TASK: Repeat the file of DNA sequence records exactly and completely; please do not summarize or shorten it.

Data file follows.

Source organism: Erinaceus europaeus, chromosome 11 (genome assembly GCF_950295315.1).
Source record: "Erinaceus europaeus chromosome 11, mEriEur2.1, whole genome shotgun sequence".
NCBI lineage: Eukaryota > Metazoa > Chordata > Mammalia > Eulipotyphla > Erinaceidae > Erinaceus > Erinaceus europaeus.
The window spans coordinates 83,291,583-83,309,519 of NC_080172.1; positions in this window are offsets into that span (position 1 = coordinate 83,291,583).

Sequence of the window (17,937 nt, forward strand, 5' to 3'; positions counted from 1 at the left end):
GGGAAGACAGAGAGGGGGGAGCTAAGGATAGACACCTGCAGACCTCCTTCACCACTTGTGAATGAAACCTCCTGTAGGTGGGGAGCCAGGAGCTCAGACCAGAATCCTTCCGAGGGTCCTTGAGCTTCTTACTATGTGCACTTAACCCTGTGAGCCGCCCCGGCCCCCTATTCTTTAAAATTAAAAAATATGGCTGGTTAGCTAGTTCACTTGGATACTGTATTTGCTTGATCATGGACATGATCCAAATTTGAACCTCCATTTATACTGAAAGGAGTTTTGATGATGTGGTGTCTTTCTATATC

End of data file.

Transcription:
Source organism: Erinaceus europaeus, chromosome 11 (genome assembly GCF_950295315.1).
Source record: "Erinaceus europaeus chromosome 11, mEriEur2.1, whole genome shotgun sequence".
NCBI lineage: Eukaryota > Metazoa > Chordata > Mammalia > Eulipotyphla > Erinaceidae > Erinaceus > Erinaceus europaeus.
The window spans coordinates 83,291,583-83,309,519 of NC_080172.1; positions in this window are offsets into that span (position 1 = coordinate 83,291,583).

Sequence of the window (17,937 nt, forward strand, 5' to 3'; positions counted from 1 at the left end):
GGGAAGACAGAGAGGGGGGAGCTAAGGATAGACACCTGCAGACCTCCTTCACCACTTGTGAATGAAACCTCCTGTAGGTGGGGAGCCAGGAGCTCAGACCAGAATCCTTCCGAGGGTCCTTGAGCTTCTTACTATGTGCACTTAACCCTGTGAGCCGCCCCGGCCCCCTATTCTTTAAAATTAAAAAATATGGCTGGTTAGCTAGTTCACTTGGATACTGTATTTGCTTGATCATGGACATGATCCAAATTTGAACCTCCATTTATACTGAAAGGAGTTTTGATGATGTGGTGTCTTTCTATATC